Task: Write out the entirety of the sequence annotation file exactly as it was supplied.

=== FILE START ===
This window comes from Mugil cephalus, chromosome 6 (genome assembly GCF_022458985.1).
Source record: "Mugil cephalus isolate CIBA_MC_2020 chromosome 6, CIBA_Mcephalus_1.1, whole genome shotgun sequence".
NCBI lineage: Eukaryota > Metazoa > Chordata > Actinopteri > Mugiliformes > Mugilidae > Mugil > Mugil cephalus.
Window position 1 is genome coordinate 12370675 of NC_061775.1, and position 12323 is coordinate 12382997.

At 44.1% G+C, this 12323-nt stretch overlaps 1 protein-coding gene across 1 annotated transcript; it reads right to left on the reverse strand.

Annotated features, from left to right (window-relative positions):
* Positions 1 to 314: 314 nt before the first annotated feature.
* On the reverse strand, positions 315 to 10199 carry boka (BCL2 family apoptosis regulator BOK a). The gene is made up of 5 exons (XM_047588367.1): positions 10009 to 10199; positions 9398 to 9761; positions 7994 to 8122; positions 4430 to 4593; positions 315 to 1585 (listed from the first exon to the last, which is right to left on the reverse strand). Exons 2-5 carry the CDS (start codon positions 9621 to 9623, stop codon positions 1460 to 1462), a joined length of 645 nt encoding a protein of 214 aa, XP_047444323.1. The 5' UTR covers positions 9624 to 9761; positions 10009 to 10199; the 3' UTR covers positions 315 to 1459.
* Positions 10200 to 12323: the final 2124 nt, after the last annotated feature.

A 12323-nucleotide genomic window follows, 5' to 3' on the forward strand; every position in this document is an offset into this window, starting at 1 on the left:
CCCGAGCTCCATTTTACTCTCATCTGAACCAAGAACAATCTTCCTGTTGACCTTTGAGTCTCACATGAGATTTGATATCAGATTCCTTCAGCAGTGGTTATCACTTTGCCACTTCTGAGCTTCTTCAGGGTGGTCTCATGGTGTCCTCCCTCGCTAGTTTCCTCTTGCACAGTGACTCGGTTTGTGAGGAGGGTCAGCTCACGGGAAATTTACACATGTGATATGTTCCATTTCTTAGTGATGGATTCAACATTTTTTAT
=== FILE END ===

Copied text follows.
This window comes from Mugil cephalus, chromosome 6 (genome assembly GCF_022458985.1).
Source record: "Mugil cephalus isolate CIBA_MC_2020 chromosome 6, CIBA_Mcephalus_1.1, whole genome shotgun sequence".
NCBI lineage: Eukaryota > Metazoa > Chordata > Actinopteri > Mugiliformes > Mugilidae > Mugil > Mugil cephalus.
Window position 1 is genome coordinate 12370675 of NC_061775.1, and position 12323 is coordinate 12382997.

At 44.1% G+C, this 12323-nt stretch overlaps 1 protein-coding gene across 1 annotated transcript; it reads right to left on the reverse strand.

Annotated features, from left to right (window-relative positions):
* Positions 1 to 314: 314 nt before the first annotated feature.
* On the reverse strand, positions 315 to 10199 carry boka (BCL2 family apoptosis regulator BOK a). The gene is made up of 5 exons (XM_047588367.1): positions 10009 to 10199; positions 9398 to 9761; positions 7994 to 8122; positions 4430 to 4593; positions 315 to 1585 (listed from the first exon to the last, which is right to left on the reverse strand). Exons 2-5 carry the CDS (start codon positions 9621 to 9623, stop codon positions 1460 to 1462), a joined length of 645 nt encoding a protein of 214 aa, XP_047444323.1. The 5' UTR covers positions 9624 to 9761; positions 10009 to 10199; the 3' UTR covers positions 315 to 1459.
* Positions 10200 to 12323: the final 2124 nt, after the last annotated feature.

A 12323-nucleotide genomic window follows, 5' to 3' on the forward strand; every position in this document is an offset into this window, starting at 1 on the left:
CCCGAGCTCCATTTTACTCTCATCTGAACCAAGAACAATCTTCCTGTTGACCTTTGAGTCTCACATGAGATTTGATATCAGATTCCTTCAGCAGTGGTTATCACTTTGCCACTTCTGAGCTTCTTCAGGGTGGTCTCATGGTGTCCTCCCTCGCTAGTTTCCTCTTGCACAGTGACTCGGTTTGTGAGGAGGGTCAGCTCACGGGAAATTTACACATGTGATATGTTCCATTTCTTAGTGATGGATTCAACATTTTTTAT